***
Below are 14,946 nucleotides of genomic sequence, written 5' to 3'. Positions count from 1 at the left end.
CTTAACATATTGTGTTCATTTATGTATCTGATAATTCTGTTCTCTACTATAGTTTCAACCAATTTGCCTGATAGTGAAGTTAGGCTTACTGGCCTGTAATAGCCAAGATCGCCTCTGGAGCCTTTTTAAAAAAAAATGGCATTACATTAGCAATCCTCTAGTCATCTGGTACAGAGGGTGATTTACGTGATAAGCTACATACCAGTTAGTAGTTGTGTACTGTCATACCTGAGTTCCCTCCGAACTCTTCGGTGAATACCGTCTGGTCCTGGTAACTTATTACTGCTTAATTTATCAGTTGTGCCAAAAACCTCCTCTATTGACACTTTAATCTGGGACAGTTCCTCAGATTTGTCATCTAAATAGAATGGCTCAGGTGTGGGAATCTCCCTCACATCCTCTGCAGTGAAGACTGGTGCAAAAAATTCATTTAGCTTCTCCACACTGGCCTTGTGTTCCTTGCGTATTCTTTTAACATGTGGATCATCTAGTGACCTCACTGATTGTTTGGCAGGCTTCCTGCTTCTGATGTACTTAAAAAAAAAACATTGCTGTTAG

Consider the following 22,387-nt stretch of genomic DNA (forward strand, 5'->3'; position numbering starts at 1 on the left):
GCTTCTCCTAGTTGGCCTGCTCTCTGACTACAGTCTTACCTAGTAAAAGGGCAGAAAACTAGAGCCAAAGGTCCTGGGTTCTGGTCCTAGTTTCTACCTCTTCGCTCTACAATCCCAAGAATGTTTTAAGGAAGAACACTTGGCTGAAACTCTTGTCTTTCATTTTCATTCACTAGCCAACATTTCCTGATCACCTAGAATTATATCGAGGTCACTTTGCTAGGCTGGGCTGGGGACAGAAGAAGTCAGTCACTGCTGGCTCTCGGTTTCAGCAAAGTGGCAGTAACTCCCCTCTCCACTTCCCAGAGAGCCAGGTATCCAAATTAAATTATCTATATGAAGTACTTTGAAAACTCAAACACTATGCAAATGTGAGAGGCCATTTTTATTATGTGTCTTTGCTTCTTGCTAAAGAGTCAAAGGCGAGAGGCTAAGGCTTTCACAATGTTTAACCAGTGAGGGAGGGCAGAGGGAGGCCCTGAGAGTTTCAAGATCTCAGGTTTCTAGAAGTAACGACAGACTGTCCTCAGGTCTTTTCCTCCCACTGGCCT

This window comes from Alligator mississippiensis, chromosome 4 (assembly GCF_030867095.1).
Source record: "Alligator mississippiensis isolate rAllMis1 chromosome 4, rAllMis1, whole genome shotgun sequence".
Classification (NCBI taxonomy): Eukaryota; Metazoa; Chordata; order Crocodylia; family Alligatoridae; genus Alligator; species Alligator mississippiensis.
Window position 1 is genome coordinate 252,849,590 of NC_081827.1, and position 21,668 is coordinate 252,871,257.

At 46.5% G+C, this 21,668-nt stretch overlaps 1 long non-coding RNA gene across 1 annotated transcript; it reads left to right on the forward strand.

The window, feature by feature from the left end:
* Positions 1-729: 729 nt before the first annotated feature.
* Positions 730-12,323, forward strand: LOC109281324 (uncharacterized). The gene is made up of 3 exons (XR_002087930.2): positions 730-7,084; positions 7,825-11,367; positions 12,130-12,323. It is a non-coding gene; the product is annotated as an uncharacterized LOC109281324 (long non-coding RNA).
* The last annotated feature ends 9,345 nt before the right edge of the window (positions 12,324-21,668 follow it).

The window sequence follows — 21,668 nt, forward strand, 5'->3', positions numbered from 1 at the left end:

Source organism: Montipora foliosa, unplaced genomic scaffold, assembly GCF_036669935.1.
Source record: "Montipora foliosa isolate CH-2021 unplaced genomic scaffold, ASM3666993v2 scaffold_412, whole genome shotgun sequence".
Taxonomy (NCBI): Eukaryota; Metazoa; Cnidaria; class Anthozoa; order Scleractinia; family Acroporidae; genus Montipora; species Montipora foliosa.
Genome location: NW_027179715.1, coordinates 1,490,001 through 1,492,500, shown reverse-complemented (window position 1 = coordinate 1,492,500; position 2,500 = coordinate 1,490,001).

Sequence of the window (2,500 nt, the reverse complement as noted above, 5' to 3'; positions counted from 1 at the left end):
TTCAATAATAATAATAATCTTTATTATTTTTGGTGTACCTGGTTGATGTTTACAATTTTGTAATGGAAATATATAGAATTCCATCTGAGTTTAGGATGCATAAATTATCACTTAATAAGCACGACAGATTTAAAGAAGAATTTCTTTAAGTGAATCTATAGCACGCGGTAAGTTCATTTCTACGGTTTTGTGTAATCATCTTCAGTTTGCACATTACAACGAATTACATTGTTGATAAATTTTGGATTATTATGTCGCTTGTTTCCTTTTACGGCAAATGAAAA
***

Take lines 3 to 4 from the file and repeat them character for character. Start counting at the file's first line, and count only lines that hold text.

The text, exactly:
Consider the following 22,387-nt stretch of genomic DNA (forward strand, 5'->3'; position numbering starts at 1 on the left):
GCTTCTCCTAGTTGGCCTGCTCTCTGACTACAGTCTTACCTAGTAAAAGGGCAGAAAACTAGAGCCAAAGGTCCTGGGTTCTGGTCCTAGTTTCTACCTCTTCGCTCTACAATCCCAAGAATGTTTTAAGGAAGAACACTTGGCTGAAACTCTTGTCTTTCATTTTCATTCACTAGCCAACATTTCCTGATCACCTAGAATTATATCGAGGTCACTTTGCTAGGCTGGGCTGGGGACAGAAGAAGTCAGTCACTGCTGGCTCTCGGTTTCAGCAAAGTGGCAGTAACTCCCCTCTCCACTTCCCAGAGAGCCAGGTATCCAAATTAAATTATCTATATGAAGTACTTTGAAAACTCAAACACTATGCAAATGTGAGAGGCCATTTTTATTATGTGTCTTTGCTTCTTGCTAAAGAGTCAAAGGCGAGAGGCTAAGGCTTTCACAATGTTTAACCAGTGAGGGAGGGCAGAGGGAGGCCCTGAGAGTTTCAAGATCTCAGGTTTCTAGAAGTAACGACAGACTGTCCTCAGGTCTTTTCCTCCCACTGGCCT